Central Nervous System
PV QA 2 - Poster Viewing Q&A 2
Purpose/Objective(s): Studies of Single Dose Radiotherapy (SDRT) of Oligometastatic (OM) lesions reported a steep dose-dependent increase of OM ablation within a narrow range of 18-24Gy, rendering >90% ablation at 24Gy, reflecting a unique biological mechanism of SDRT. The present study was designed to define the ablative efficacy and limitations of 24Gy SDRT in a group of consecutive patients with clinical presentations of OM disease. A secondary endpoint was to assess the impact of OM ablation on the timing and rate of conversion of the OM state into polymetastatic (PM) dissemination.
Materials/Methods: Between November 2011 and September 2016, 155 consecutive eligible patients with extra-cranial ≤5 OM PET/CT detectable lesions were recruited to this phase II study. The primary aim was to treat all detected lesions with SDRT at a PTV prescription dose of 24Gy. However, lesions adjacent to serial normal tissue structures, where SDRT was deemed unfeasible, were diverted to a hypofractionated regimen of 3 x 9Gy SBRT. Local relapse free survival (LRFS) and freedom from PM dissemination (PMFS) were assessed at 3, 6 and every 6 months thereafter until patient demise or inability to be assessed. Local response was exclusively assessed by metabolic PET/CT imaging according to the PERCIST criteria. Detectable lesions were characterized in terms of GTV volume, location, and metabolic parameters (SUVmax). PET/CT scans were also used to determine the timing of PM dissemination.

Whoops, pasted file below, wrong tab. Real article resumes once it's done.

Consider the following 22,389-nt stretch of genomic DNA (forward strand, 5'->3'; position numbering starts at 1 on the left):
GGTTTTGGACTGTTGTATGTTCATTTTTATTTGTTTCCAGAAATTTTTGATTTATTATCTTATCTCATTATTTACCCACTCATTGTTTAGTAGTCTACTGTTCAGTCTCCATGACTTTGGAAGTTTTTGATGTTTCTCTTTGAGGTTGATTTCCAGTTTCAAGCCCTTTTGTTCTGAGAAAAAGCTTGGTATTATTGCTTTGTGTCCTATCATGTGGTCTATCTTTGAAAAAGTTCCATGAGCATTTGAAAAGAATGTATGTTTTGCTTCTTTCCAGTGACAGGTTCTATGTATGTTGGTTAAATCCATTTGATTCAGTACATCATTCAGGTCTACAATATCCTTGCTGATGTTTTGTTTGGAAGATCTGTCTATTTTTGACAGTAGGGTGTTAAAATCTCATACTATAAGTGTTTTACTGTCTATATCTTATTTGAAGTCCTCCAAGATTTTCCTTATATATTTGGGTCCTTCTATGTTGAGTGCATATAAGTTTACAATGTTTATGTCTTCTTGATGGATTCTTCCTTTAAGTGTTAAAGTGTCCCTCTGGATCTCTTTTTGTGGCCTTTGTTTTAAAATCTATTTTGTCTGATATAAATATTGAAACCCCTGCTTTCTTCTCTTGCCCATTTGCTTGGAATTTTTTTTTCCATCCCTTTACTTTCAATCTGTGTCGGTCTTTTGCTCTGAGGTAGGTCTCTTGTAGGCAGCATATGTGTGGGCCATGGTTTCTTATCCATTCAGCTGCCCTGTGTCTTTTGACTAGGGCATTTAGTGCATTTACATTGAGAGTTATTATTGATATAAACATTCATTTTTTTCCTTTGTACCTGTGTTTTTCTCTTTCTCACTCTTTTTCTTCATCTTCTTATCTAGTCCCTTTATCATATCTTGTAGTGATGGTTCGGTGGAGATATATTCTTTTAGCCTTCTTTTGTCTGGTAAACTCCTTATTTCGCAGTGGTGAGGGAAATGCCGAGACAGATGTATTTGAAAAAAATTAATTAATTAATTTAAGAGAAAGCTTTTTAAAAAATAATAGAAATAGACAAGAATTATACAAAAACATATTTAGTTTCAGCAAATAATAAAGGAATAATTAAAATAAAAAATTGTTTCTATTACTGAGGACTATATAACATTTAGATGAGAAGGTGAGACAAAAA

Results: At a median follow-up of 21 months (range, 3-60) OM lesions treated with SDRT showed an actuarial 5-year LRFS of 92.3% compared to 34.4% for SBRT (p<0.0001). Tumor size, type, OM target organ, or adjuvant systemic therapy did not significantly affect LRFS following SDRT. PM conversion, defined as-PET/CT first evidence of concomitant ≥6 OM lesions, was not affected by treatment regimen, exhibiting actuarial 4-year PMFS of 44% in the 109 patients at risk treated by SDRT alone vs. 57.2% in the 46 patients receiving SBRT (p=0.9). A univariate analysis disclosed two factors impacting PMFS, namely, the total overall tumor burden at initial referral and the intensity of its highest SUVmax 18F-FDG metabolic signal. A bivariate analysis revealed a favorable prognostic group of patients with an initial low tumor burden of <14.8cc and a low SUVmax signal of <6.5, who exhibited a 5-year actuarial PMFS of 89.4%, compared to 46.3% in a bivariate presentation of a low tumor burden of <14.8cc and a concomitant high SUVmax of ≥6.5 (p=0.0001).
Conclusion: The present study validates the efficacy of 24Gy SDRT in permanently ablating OM disease. Furthermore, the use of PET/CT in initial treatment planning and in periodic post-SDRT follow-up evaluations discloses the dynamics of PM dissemination, and enables characterization of a subgroup of OM patients that exhibit a low incidence of PM conversion and an actuarial 89% tumor-free survival at 5 years after SDRT, likely providing an opportunity to define in future studies the elusive OM phenotype.
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